U.S. border agency acting head to leave July 5 amid child detentions outcry


  • World
  • Wednesday, 26 Jun 2019

FILE PHOTO: U.S. Customs and Border Protection Acting Commissioner John Sanders attends a Police Week event in Washington, U.S. May 16, 2019. Donna Burton/CBP/Handout via REUTERS

WASHINGTON (Reuters) - The acting commissioner of the U.S. Customs and Border Protection (CBP) agency, John Sanders, is resigning and will leave his post on July 5, the agency said on Tuesday, a move that coincides with an outcry over the treatment of detained migrant children.

The relocation of 250 migrant children https://www.reuters.com/article/us-usa-immigration-children/u-s-relocates-hundreds-of-migrant-children-from-overcrowded-border-station-idUSKCN1TQ062 from an overcrowded Texas border patrol station, where they were held for weeks in squalid conditions without adequate food and water, has stepped up criticism from immigration activists and Democrats of Republican President Donald Trump's hardline immigration policies.

The New York Times first reported that Sanders was resigning. Sanders has led the agency since April, when Trump reshuffled the management of U.S. immigration agencies under the Department of Homeland Security.

Before taking over CBP, he was the agency's chief operating officer and had also been the Transportation Security Administration's chief technology officer.

Dealing with a surge of migrants at the U.S.-Mexico border has been a priority for Trump but the president has proven unable to push most of his goals through Congress.

On Tuesday, U.S. House Democrats said they plan to approve $4.5 billion in emergency funding https://www.reuters.com/article/us-usa-immigration-aid/house-democrats-rush-to-pass-border-aid-bill-before-july-4-trump-vows-veto-idUSKCN1TQ1WR to address the crisis caused by the migrant surge, but the measure has drawn a veto threat from Trump.

"This week we have to solve the humanitarian crisis," House of Representatives Democratic Caucus Chairman Hakeem Jeffries told reporters, predicting that the funding package would pass the House with a "strong Democratic vote."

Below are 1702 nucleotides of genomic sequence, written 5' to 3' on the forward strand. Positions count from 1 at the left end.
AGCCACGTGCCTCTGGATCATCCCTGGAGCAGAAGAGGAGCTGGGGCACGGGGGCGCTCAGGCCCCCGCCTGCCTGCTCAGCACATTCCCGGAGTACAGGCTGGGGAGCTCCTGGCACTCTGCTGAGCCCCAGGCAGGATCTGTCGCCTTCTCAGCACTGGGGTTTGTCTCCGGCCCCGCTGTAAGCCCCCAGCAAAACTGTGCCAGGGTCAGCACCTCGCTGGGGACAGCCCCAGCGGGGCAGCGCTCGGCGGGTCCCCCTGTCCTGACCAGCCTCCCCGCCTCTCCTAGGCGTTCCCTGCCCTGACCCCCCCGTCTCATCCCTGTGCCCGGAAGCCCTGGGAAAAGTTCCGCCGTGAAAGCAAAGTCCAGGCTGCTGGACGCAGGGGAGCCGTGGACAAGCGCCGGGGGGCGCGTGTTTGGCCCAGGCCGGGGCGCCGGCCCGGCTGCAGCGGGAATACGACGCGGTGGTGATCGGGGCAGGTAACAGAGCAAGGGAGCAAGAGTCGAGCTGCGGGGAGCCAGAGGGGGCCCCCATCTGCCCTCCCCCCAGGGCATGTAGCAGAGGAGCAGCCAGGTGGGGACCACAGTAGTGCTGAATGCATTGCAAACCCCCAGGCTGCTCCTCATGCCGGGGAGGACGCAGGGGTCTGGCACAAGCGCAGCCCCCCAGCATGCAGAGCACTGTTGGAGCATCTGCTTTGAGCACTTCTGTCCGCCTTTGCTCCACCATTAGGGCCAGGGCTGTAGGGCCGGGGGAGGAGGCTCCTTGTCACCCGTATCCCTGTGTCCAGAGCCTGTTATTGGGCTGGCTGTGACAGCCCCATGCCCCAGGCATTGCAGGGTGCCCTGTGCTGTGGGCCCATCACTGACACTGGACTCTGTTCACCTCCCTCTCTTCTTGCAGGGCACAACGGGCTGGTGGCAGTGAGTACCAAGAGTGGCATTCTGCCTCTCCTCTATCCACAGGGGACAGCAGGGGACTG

But lawmakers were also rushing to add language before the vote to mandate better health and nutrition standards at border facilities.

The changes were being made after some liberal Democrats expressed alarm that not enough was being done to improve conditions at the border, where the number of migrants apprehended surged in May to the highest level since 2006.

(Reporting by Makini Brice and Andy Sullivan; Editing by Chizu Nomiyama and Grant McCool)

Article type: metered
User Type: anonymous web
User Status:
Campaign ID: 1
Cxense type: free
User access status: 3
Join our Telegram channel to get our Evening Alerts and breaking news highlights
   

Next In World

Exclusive - WHO-led programme aims to buy antiviral COVID-19 pills for $10 - document
Children fuel English COVID case rise after slow vaccine start
Turkey orders arrest of 158 in military probe over Gulen links
Britain's fossil fuel dilemma in the spotlight as climate talks near
Tradition vs credibility: Inside the SE Asian meet that snubbed Myanmar
Myanmar frees hundreds of political prisoners after ASEAN pressure
Japan kicks off election campaign as support for the ruling LDP dips
Kidnapping in Haiti shines spotlight on gangs, risk experts say
N.Korea test fires submarine-launched ballistic missile, S.Korea says
Polarized Chile marks anniversary of 2019 protests as election nears

Others Also Read


Vouchers